So I'm making note of the ligularia, and looking for the shorter versions of it too. Wow...5 feet tall.....It will like it here.

Here is a link that might be useful: The Rocket Ligularia Hirts

    Bookmark   July 9, 2014 at 12:30AM
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hostacats(zone 3b)

Wow, 5 feet tall?? Well mine don't get that tall. One is by the AC also and water tap which has a drip when we turn it on so he's always watered. The second and oldest one is obviously not in ideal area but it thrives. Its in my shade garden under an ash tree. It blooms and does all its supposed to do except get that tall. It might get three feet, and yes its definitely the rocket.


    Bookmark   July 9, 2014 at 1:11PM
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Not kidding about corydalis lutea, I just pulled mine out last week, no worries, I have a billion more. It is lovely and Corydalis comes in a few different varieties.
My recommendation is perennial geranium Samobar. I grow several types, but Samobar is a prolific reseeder. Tall, green and purple leaves, dark small flowers that open above the leaves. My neighbor lets it freely grow in her hostas and i was shocked at how striking it looked threading among the leaves so delicately, its dark flowers dangling everywhere. When the bloom is over she lets it set seed, then trims it back to her tastes.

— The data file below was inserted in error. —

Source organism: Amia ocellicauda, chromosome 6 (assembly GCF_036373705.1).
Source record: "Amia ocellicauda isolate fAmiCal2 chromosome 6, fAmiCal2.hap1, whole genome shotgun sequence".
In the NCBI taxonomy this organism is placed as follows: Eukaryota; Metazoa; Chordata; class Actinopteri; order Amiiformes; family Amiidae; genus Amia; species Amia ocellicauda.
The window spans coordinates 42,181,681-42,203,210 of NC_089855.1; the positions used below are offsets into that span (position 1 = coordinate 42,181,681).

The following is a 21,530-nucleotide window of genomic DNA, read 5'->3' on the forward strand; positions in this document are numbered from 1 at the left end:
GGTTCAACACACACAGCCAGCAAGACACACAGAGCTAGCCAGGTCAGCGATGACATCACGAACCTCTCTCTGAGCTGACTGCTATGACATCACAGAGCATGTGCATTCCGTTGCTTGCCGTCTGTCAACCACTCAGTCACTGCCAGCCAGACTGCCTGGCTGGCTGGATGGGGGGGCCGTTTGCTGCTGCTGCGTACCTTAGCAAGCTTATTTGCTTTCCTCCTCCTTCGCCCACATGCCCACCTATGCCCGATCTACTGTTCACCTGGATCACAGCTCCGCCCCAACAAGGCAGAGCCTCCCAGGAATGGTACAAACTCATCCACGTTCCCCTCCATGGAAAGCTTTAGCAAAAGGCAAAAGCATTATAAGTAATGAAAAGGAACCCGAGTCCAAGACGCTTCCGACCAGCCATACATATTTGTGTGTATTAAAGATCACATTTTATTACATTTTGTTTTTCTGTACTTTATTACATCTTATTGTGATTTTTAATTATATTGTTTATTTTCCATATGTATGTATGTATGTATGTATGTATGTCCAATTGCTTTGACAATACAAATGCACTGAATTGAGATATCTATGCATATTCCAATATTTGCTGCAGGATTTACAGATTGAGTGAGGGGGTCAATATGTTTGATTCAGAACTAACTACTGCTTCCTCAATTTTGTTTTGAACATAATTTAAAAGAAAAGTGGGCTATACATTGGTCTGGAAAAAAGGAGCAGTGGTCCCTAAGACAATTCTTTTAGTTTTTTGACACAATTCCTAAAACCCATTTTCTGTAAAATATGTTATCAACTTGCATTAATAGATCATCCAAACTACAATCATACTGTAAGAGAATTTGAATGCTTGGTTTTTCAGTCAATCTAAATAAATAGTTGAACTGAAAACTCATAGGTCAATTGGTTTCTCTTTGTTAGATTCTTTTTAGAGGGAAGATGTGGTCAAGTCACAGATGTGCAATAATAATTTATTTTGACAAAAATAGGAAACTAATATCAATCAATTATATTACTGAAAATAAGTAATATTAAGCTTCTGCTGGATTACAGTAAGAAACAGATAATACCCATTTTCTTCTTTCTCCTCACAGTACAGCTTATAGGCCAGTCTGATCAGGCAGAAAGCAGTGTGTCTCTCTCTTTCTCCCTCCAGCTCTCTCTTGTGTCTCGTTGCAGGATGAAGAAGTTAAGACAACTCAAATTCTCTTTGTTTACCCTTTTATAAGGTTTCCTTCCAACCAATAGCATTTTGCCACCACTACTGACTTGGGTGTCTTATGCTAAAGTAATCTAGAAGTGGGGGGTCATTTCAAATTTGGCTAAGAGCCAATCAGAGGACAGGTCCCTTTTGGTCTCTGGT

The really nice thing about it is, i had one plant in my hostas and when I realized it reseeded and I decided I wanted a cleaner look, it came out without becoming the nuisance some plants do.

    Bookmark   July 9, 2014 at 2:02PM
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Moc there is a garden trick to planting Lingularia if you don't have the right conditions. You did a hole for the plant at least 3' x 2'deep. Line the bottom with a plastic bag , slope the bag up the sides of the hole a bit, as if you are making a shallow bucket. Do not poke holes in the plastic. What you are doing is making a reservoir of damp soil, underneath the plant. Fill it all in making sure that soil in that ground is wet. , keep filling , and plant your lingularia. I planted several in a row, so i dug a long ditch and used thick black trash bags. This is year three, there are 4 plants tucked behind the downspout, the last is smaller, and may be planted too far from the buried bog. Oh, there is a geranium planted in there too.

    Bookmark   July 9, 2014 at 2:21PM
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I noticed a few suggestions for columbine. I'm pretty sure columbine won't thrive in your zone. It struggles here in zone 7a - too hot and too acid, I think. I grew it in Montana with huge success - not hot and alkaline and it did seed freely.